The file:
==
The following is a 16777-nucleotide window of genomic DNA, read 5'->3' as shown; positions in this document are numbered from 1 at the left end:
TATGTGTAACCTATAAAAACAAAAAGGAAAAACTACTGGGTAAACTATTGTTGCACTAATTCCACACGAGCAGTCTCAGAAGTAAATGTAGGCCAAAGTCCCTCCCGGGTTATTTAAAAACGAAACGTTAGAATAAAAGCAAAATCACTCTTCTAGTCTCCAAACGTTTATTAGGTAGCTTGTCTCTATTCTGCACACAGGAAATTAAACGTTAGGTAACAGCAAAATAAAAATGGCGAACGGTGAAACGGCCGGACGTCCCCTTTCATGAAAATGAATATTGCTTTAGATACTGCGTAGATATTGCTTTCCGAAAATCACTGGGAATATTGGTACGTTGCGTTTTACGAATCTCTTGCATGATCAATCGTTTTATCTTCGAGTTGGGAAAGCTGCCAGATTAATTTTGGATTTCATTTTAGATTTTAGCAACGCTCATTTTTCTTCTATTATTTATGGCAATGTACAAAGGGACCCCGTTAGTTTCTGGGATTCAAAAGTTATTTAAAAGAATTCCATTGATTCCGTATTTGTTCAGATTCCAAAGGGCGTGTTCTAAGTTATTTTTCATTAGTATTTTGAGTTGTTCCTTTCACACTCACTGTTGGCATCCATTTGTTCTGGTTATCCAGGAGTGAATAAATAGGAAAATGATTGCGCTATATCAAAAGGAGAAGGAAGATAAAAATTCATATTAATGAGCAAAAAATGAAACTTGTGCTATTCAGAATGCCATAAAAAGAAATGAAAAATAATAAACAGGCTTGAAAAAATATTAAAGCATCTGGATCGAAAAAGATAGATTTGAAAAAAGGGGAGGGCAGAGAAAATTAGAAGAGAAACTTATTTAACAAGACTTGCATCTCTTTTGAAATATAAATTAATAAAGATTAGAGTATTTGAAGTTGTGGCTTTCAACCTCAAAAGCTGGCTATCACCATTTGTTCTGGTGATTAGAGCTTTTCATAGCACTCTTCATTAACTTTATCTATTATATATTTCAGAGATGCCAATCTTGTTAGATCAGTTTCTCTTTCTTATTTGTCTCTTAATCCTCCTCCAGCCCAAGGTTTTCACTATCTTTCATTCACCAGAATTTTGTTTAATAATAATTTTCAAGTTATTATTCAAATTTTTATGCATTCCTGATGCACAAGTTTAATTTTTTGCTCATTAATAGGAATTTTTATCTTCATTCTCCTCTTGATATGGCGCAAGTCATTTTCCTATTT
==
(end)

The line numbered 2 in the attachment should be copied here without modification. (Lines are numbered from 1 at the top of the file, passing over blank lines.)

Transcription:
TATGTGTAACCTATAAAAACAAAAAGGAAAAACTACTGGGTAAACTATTGTTGCACTAATTCCACACGAGCAGTCTCAGAAGTAAATGTAGGCCAAAGTCCCTCCCGGGTTATTTAAAAACGAAACGTTAGAATAAAAGCAAAATCACTCTTCTAGTCTCCAAACGTTTATTAGGTAGCTTGTCTCTATTCTGCACACAGGAAATTAAACGTTAGGTAACAGCAAAATAAAAATGGCGAACGGTGAAACGGCCGGACGTCCCCTTTCATGAAAATGAATATTGCTTTAGATACTGCGTAGATATTGCTTTCCGAAAATCACTGGGAATATTGGTACGTTGCGTTTTACGAATCTCTTGCATGATCAATCGTTTTATCTTCGAGTTGGGAAAGCTGCCAGATTAATTTTGGATTTCATTTTAGATTTTAGCAACGCTCATTTTTCTTCTATTATTTATGGCAATGTACAAAGGGACCCCGTTAGTTTCTGGGATTCAAAAGTTATTTAAAAGAATTCCATTGATTCCGTATTTGTTCAGATTCCAAAGGGCGTGTTCTAAGTTATTTTTCATTAGTATTTTGAGTTGTTCCTTTCACACTCACTGTTGGCATCCATTTGTTCTGGTTATCCAGGAGTGAATAAATAGGAAAATGATTGCGCTATATCAAAAGGAGAAGGAAGATAAAAATTCATATTAATGAGCAAAAAATGAAACTTGTGCTATTCAGAATGCCATAAAAAGAAATGAAAAATAATAAACAGGCTTGAAAAAATATTAAAGCATCTGGATCGAAAAAGATAGATTTGAAAAAAGGGGAGGGCAGAGAAAATTAGAAGAGAAACTTATTTAACAAGACTTGCATCTCTTTTGAAATATAAATTAATAAAGATTAGAGTATTTGAAGTTGTGGCTTTCAACCTCAAAAGCTGGCTATCACCATTTGTTCTGGTGATTAGAGCTTTTCATAGCACTCTTCATTAACTTTATCTATTATATATTTCAGAGATGCCAATCTTGTTAGATCAGTTTCTCTTTCTTATTTGTCTCTTAATCCTCCTCCAGCCCAAGGTTTTCACTATCTTTCATTCACCAGAATTTTGTTTAATAATAATTTTCAAGTTATTATTCAAATTTTTATGCATTCCTGATGCACAAGTTTAATTTTTTGCTCATTAATAGGAATTTTTATCTTCATTCTCCTCTTGATATGGCGCAAGTCATTTTCCTATTT